We3; The Authority: Revolution; Superman
by Grant Morrison & Frank Quitely
Well wow. Since comics are such a static medium, it's hard to present dynamism and action effectively. But in this issue Morrison & Quitely pull it off big time. Using innovative visual techniques and pacing, they so effectively create the illusion of motion that you feel that you're right there in the comic with the action flowing over and around you. The story is typical second act fare, with the 3 on the run from the military and an army of cybernetic rats, but it's so well done that you'll want to read and look it over several times.
Rating: 4 (of 5)
The Authority: Revolution #1
by Ed Brubaker, Dustin Nguyen & Richard Friend
Brubaker gets his Authority run off to a good start, as the Authority are findign that ruling a country may be harder than defeating a few bad guys. In fact, it's almost impossible to not see this as being reflective of not just the current situation in a certain Middle Eastern country, but that facing most occupiers throughout history. Brubaker, known generally for comics with a more 'street level' flavor (Gotham Central, Catwoman, Scene of the Crime) gives a go at more cosmic level ptotagonists and threats, and the sucess ro failure of this 12-issue story will rest on how well he ends up pulling it off. He starts off with a long-standing Authority tradition, bringing in a super-team who are analogues to a mainstream group, this time with a bunch of aging super-heroes who resemble Marvel's Ultimates. Nguyen shows good character design with these, giving them feasible WWII-era costumes. In all, it's a good new start for a comic that deserves better than it's gotten over the past couple of years.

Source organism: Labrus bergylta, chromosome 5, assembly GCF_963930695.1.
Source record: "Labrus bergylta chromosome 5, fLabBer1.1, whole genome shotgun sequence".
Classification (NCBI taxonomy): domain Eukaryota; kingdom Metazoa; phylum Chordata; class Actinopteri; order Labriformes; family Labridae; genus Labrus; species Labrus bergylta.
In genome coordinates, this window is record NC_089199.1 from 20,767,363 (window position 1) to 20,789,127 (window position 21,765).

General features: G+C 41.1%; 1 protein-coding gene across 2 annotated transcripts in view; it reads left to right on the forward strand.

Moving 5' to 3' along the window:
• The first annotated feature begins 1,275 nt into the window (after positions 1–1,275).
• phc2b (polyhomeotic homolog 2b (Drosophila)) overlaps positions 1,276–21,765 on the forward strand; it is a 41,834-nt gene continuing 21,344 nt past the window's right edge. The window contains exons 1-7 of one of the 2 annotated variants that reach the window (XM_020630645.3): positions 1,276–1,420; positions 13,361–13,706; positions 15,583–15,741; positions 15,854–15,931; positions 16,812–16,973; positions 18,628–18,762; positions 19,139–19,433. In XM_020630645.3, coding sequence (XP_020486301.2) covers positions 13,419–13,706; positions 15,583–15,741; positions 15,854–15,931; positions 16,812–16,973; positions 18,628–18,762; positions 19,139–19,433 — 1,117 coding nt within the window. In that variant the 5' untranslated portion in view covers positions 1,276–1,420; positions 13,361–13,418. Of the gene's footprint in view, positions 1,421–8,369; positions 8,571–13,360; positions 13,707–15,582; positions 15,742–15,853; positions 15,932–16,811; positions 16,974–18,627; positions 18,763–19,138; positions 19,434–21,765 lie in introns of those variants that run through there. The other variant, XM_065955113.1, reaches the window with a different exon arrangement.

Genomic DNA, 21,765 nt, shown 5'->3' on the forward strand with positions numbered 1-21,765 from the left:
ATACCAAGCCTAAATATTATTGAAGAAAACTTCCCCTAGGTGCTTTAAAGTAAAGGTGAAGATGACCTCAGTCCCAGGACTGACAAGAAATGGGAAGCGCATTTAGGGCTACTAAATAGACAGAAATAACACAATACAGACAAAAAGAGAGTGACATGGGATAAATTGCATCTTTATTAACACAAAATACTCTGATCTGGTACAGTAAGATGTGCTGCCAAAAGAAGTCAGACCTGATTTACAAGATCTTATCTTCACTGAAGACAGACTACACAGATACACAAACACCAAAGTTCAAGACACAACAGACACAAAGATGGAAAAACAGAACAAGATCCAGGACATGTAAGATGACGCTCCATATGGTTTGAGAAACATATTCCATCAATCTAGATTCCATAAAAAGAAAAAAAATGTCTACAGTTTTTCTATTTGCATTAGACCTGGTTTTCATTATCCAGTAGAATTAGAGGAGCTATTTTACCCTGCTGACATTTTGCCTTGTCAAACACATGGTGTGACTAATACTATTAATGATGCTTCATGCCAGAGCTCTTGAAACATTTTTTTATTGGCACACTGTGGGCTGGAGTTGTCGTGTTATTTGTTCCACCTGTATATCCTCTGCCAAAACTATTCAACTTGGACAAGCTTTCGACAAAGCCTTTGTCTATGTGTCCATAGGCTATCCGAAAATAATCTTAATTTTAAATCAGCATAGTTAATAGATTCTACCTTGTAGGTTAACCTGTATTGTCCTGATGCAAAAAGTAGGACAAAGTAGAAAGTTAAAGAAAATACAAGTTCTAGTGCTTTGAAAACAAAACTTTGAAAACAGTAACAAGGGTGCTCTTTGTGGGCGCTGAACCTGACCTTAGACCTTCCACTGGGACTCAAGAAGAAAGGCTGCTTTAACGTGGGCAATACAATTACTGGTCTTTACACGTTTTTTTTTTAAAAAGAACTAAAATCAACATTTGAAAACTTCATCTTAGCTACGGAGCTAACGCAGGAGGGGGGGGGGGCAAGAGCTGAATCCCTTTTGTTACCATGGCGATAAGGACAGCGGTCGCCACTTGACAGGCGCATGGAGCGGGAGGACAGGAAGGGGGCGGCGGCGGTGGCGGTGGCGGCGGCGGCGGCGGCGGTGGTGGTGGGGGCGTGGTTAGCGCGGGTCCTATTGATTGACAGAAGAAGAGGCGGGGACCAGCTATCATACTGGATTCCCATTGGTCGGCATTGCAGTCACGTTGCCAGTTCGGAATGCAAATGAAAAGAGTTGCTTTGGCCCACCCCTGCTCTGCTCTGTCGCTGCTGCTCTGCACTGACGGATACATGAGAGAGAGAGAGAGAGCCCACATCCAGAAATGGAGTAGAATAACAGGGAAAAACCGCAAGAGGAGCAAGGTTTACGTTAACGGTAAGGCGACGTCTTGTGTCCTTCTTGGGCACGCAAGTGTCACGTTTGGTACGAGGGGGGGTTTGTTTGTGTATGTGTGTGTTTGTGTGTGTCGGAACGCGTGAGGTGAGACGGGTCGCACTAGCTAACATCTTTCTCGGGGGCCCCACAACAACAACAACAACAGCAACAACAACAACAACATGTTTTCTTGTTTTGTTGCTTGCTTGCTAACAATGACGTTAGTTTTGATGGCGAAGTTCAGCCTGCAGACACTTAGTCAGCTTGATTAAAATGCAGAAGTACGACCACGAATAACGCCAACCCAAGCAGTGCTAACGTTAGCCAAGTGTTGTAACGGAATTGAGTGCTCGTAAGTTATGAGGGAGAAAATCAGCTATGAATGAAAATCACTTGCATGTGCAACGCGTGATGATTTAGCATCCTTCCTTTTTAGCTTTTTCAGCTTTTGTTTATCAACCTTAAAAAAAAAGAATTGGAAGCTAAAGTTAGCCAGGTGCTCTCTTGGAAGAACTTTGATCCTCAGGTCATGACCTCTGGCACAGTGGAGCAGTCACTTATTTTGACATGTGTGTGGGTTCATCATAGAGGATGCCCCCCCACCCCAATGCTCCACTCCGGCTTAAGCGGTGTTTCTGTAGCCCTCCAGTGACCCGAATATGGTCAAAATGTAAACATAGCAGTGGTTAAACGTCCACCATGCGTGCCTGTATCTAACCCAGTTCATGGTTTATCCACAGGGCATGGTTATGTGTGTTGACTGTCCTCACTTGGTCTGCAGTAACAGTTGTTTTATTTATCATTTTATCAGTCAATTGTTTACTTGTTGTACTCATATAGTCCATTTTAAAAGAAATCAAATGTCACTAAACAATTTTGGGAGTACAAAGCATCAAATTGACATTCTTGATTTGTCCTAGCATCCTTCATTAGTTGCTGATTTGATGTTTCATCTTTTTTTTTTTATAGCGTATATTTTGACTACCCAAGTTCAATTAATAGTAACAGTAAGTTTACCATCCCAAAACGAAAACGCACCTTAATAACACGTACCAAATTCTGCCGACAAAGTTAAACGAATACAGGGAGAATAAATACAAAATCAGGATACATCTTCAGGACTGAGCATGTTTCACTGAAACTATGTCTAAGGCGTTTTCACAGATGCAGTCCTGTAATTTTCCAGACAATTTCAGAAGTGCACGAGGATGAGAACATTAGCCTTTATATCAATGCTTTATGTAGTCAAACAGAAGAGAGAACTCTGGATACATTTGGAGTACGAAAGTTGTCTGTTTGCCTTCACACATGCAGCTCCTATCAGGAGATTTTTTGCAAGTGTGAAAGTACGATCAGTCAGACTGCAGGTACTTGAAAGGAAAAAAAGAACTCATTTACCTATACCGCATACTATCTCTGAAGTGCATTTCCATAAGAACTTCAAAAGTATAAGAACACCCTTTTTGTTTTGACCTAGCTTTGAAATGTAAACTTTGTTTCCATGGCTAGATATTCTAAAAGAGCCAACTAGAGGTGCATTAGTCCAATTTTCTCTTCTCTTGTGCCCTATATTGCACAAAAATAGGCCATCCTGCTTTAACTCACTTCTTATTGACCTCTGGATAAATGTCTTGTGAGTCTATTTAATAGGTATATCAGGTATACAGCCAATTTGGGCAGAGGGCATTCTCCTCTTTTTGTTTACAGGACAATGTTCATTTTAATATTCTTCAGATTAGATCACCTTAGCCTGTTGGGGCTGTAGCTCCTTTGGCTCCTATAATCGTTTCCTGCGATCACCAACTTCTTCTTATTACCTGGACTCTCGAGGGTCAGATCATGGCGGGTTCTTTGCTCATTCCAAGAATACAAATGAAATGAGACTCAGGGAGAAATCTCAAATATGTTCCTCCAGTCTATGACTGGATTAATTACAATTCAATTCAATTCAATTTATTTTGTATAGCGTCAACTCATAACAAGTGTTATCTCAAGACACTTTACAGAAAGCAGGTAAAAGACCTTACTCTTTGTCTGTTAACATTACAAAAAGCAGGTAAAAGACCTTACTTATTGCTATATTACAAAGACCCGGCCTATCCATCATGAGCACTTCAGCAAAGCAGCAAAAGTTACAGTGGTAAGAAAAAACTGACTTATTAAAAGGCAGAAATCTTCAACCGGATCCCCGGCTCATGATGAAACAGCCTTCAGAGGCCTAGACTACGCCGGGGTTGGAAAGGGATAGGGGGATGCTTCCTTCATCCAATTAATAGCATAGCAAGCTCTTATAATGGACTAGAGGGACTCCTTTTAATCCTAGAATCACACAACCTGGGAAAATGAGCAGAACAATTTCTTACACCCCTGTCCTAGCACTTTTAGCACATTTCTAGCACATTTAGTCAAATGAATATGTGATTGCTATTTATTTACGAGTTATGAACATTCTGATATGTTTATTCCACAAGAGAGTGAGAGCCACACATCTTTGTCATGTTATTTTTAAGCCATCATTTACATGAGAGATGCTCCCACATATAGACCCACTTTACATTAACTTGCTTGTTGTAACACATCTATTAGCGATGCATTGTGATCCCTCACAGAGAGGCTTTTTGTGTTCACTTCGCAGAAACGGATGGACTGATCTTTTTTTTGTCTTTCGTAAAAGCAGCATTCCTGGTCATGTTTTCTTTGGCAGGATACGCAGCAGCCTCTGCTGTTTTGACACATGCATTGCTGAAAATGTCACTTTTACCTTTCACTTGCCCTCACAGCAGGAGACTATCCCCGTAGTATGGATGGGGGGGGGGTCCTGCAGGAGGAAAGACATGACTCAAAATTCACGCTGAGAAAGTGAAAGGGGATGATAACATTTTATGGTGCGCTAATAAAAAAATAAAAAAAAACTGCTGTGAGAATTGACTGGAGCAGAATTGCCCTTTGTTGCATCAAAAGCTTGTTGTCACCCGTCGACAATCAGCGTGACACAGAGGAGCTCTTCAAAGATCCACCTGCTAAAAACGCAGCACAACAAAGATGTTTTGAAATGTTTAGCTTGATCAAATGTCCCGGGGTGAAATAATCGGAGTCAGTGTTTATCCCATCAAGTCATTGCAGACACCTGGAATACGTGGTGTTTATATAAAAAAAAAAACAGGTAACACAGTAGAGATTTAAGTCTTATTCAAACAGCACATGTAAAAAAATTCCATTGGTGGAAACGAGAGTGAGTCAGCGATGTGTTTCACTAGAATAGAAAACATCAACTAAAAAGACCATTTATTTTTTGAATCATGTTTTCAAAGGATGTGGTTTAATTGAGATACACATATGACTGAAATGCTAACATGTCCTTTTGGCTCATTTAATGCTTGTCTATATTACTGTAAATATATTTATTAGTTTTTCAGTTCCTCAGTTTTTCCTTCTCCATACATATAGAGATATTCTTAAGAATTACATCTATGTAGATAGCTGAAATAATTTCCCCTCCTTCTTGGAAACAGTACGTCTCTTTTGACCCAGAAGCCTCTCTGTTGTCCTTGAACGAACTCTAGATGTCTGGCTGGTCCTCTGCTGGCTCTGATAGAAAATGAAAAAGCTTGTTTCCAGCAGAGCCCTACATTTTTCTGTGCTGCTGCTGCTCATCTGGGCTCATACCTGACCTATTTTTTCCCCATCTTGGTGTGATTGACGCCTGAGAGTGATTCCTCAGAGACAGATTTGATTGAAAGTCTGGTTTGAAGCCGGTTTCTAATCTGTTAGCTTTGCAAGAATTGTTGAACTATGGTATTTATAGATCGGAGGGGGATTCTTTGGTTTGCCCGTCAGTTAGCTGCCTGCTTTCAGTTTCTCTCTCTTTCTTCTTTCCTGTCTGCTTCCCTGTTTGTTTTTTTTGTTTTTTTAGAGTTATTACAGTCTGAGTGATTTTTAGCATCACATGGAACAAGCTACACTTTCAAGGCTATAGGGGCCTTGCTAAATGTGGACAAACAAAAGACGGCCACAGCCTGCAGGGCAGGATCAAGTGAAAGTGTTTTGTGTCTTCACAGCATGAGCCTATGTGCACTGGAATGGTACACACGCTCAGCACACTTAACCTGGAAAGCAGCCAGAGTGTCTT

Rating: 3 (of 5)
by Brian Azzarello, Jim Lee & Scott Williams
Looking at the cover, you might be led to believe that there's a dramatic physical confrontation between Superman & Wonder Woman in this issue. Instead, it's a lot of characters standing around and talking--which wouldn't be so bad if what they were talking about made any sort of sense. Well-known characters like Superman, Batman and Wonder Woman are acting very much out of character, while new guys like the Priest and the stupid military guy with the mustache have barely a single dimension. The most interesting thing about this issue is that Lee is drawing Wonder Woman wearing her old costume with the bird on the bust rather than the 'W'. It's just a little thing, but it's enough to make me think that maybe, just maybe, there's something interesting going on here...
Rating: 2.5 (of 5)